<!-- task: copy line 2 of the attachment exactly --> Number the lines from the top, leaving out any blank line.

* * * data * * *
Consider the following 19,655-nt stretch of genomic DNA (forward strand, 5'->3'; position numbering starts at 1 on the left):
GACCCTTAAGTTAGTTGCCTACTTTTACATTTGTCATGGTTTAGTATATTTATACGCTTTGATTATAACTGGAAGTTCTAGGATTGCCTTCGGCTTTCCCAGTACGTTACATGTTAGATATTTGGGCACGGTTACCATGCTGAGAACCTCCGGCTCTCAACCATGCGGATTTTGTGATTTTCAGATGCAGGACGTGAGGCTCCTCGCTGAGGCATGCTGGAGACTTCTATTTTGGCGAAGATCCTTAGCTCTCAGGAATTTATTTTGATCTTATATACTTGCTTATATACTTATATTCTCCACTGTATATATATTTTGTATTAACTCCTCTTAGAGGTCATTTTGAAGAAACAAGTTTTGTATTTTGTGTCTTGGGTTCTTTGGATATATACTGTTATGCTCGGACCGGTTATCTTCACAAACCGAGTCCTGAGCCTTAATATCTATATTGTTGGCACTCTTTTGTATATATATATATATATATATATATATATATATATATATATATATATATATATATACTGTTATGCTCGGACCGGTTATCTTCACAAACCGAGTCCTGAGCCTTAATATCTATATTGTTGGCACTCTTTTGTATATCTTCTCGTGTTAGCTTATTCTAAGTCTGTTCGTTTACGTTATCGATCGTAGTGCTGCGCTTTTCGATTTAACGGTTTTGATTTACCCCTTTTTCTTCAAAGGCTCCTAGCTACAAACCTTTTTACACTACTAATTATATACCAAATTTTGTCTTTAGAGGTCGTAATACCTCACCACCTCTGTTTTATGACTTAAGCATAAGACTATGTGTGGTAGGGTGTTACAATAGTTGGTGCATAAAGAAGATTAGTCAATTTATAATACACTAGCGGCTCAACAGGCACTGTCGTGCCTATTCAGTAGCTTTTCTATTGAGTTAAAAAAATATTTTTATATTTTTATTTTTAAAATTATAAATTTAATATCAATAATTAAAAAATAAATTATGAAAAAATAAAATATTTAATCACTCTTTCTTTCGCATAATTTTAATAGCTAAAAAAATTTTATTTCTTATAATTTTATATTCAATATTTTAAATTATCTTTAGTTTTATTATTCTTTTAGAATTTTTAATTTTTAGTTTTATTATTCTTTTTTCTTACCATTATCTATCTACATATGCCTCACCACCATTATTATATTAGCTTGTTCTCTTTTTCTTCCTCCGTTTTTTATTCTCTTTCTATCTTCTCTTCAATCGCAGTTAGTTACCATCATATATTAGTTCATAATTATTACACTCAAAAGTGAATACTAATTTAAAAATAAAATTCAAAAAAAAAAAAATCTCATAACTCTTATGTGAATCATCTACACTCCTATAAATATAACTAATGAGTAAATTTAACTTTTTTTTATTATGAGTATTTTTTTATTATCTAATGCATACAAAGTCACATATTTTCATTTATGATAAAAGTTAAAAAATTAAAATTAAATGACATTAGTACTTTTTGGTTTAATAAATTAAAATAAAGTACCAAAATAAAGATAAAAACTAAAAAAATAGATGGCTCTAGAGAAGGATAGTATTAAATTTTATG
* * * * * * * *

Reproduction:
GACCCTTAAGTTAGTTGCCTACTTTTACATTTGTCATGGTTTAGTATATTTATACGCTTTGATTATAACTGGAAGTTCTAGGATTGCCTTCGGCTTTCCCAGTACGTTACATGTTAGATATTTGGGCACGGTTACCATGCTGAGAACCTCCGGCTCTCAACCATGCGGATTTTGTGATTTTCAGATGCAGGACGTGAGGCTCCTCGCTGAGGCATGCTGGAGACTTCTATTTTGGCGAAGATCCTTAGCTCTCAGGAATTTATTTTGATCTTATATACTTGCTTATATACTTATATTCTCCACTGTATATATATTTTGTATTAACTCCTCTTAGAGGTCATTTTGAAGAAACAAGTTTTGTATTTTGTGTCTTGGGTTCTTTGGATATATACTGTTATGCTCGGACCGGTTATCTTCACAAACCGAGTCCTGAGCCTTAATATCTATATTGTTGGCACTCTTTTGTATATATATATATATATATATATATATATATATATATATATATATATATATATATACTGTTATGCTCGGACCGGTTATCTTCACAAACCGAGTCCTGAGCCTTAATATCTATATTGTTGGCACTCTTTTGTATATCTTCTCGTGTTAGCTTATTCTAAGTCTGTTCGTTTACGTTATCGATCGTAGTGCTGCGCTTTTCGATTTAACGGTTTTGATTTACCCCTTTTTCTTCAAAGGCTCCTAGCTACAAACCTTTTTACACTACTAATTATATACCAAATTTTGTCTTTAGAGGTCGTAATACCTCACCACCTCTGTTTTATGACTTAAGCATAAGACTATGTGTGGTAGGGTGTTACAATAGTTGGTGCATAAAGAAGATTAGTCAATTTATAATACACTAGCGGCTCAACAGGCACTGTCGTGCCTATTCAGTAGCTTTTCTATTGAGTTAAAAAAATATTTTTATATTTTTATTTTTAAAATTATAAATTTAATATCAATAATTAAAAAATAAATTATGAAAAAATAAAATATTTAATCACTCTTTCTTTCGCATAATTTTAATAGCTAAAAAAATTTTATTTCTTATAATTTTATATTCAATATTTTAAATTATCTTTAGTTTTATTATTCTTTTAGAATTTTTAATTTTTAGTTTTATTATTCTTTTTTCTTACCATTATCTATCTACATATGCCTCACCACCATTATTATATTAGCTTGTTCTCTTTTTCTTCCTCCGTTTTTTATTCTCTTTCTATCTTCTCTTCAATCGCAGTTAGTTACCATCATATATTAGTTCATAATTATTACACTCAAAAGTGAATACTAATTTAAAAATAAAATTCAAAAAAAAAAAAATCTCATAACTCTTATGTGAATCATCTACACTCCTATAAATATAACTAATGAGTAAATTTAACTTTTTTTTATTATGAGTATTTTTTTATTATCTAATGCATACAAAGTCACATATTTTCATTTATGATAAAAGTTAAAAAATTAAAATTAAATGACATTAGTACTTTTTGGTTTAATAAATTAAAATAAAGTACCAAAATAAAGATAAAAACTAAAAAAATAGATGGCTCTAGAGAAGGATAGTATTAAATTTTATG